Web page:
• Wednesday, February 28, 2024
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Ex-minister seeks to delay N37.1bn EFCC probe on health ground

Sadiya Umar Farouq

The former minister of Humanitarian Affairs, Disaster Management, and Social Development, Sadiya Umar-Farouq, facing the Economic and Financial Crimes Commission (EFCC) investigation into alleged N37.1bn fraud, has requested a delay in meeting with investigators. Citing health challenges, she sent a letter through her lawyer, seeking more time.

The EFCC, however, wants her to appear without delay. The commission’s spokesperson, Dele Oyewale, confirmed the request to The Punch but emphasised the ongoing investigation and the need for her cooperation.

Oyewale said, “The former Humanitarian Minister didn’t appear before the commission yesterday, but she sent in a letter pleading for more time and also explaining that she has some health challenges and that was why she couldn’t honour the invitation. She also sent in her lawyer to meet with interrogators.
“However, the commission has mandated her to submit herself to the commission without further delay. We are still tracing all the transactions, hence we cannot put a figure to everything now as the investigation is still ongoing.”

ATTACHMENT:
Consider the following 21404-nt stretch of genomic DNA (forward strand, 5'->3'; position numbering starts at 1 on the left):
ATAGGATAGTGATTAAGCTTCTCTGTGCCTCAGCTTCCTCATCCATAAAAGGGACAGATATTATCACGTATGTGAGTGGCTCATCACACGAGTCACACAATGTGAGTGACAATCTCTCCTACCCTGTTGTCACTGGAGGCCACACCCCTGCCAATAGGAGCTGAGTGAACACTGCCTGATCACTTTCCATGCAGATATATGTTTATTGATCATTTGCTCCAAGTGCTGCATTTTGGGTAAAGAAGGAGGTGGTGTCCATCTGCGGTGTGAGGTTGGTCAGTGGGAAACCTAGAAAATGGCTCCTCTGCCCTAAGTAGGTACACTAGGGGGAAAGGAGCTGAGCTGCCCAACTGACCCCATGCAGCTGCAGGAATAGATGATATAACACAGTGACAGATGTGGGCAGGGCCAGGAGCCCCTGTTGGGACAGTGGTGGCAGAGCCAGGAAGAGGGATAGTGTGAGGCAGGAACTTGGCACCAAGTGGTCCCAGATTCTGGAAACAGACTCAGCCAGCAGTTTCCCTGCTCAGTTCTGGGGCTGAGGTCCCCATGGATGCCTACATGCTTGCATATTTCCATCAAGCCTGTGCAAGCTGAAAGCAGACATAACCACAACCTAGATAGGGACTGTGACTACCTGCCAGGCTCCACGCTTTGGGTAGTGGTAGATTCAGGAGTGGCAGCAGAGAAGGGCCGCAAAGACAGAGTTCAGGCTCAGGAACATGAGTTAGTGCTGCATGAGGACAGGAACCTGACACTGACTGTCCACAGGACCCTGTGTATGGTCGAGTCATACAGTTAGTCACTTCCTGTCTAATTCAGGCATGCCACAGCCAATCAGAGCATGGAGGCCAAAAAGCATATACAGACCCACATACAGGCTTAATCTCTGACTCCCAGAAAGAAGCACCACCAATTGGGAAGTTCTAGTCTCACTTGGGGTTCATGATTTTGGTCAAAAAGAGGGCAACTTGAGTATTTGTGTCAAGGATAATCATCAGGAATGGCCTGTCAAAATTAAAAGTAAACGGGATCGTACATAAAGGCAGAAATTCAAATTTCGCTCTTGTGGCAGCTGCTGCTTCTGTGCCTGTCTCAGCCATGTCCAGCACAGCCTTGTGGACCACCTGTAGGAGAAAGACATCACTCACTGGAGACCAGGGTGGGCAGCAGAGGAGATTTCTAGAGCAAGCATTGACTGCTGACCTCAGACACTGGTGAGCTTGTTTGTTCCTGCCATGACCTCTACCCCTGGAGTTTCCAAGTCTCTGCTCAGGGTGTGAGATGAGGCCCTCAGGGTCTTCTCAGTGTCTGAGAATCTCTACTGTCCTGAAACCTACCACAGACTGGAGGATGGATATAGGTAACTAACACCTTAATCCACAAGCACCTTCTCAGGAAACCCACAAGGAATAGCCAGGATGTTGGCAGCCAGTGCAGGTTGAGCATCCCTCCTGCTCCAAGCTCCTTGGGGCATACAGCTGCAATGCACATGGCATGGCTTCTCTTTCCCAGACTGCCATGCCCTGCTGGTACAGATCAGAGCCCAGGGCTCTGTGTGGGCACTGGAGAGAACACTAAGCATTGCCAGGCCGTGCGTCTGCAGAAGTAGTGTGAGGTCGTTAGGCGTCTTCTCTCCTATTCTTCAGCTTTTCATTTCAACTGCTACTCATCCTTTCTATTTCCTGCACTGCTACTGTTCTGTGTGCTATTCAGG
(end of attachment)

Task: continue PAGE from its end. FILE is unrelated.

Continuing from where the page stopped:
Umar-Farouq missed an interrogation on January 3rd, prompting speculation of a potential arrest. Sources confirmed the EFCC’s intention to act if she fails to show up again.
The investigation stems from allegations of money laundering during her tenure as humanitarian affairs minister.

A contractor, James Okwete, arrested in connection with the case, reportedly provided details implicating Umar-Farouq and others.

Umar-Farouq, appointed by former President Muhammadu Buhari in 2019, had previously served as treasurer for the defunct CPC and APC. Her ministry oversees various agencies, including the National Social Investment Office and the National Commission for Refugees.

Previous investigations by the ICPC revealed irregularities in the ministry’s school feeding programme, including N2.67bn found in personal accounts and suspicious property acquisitions.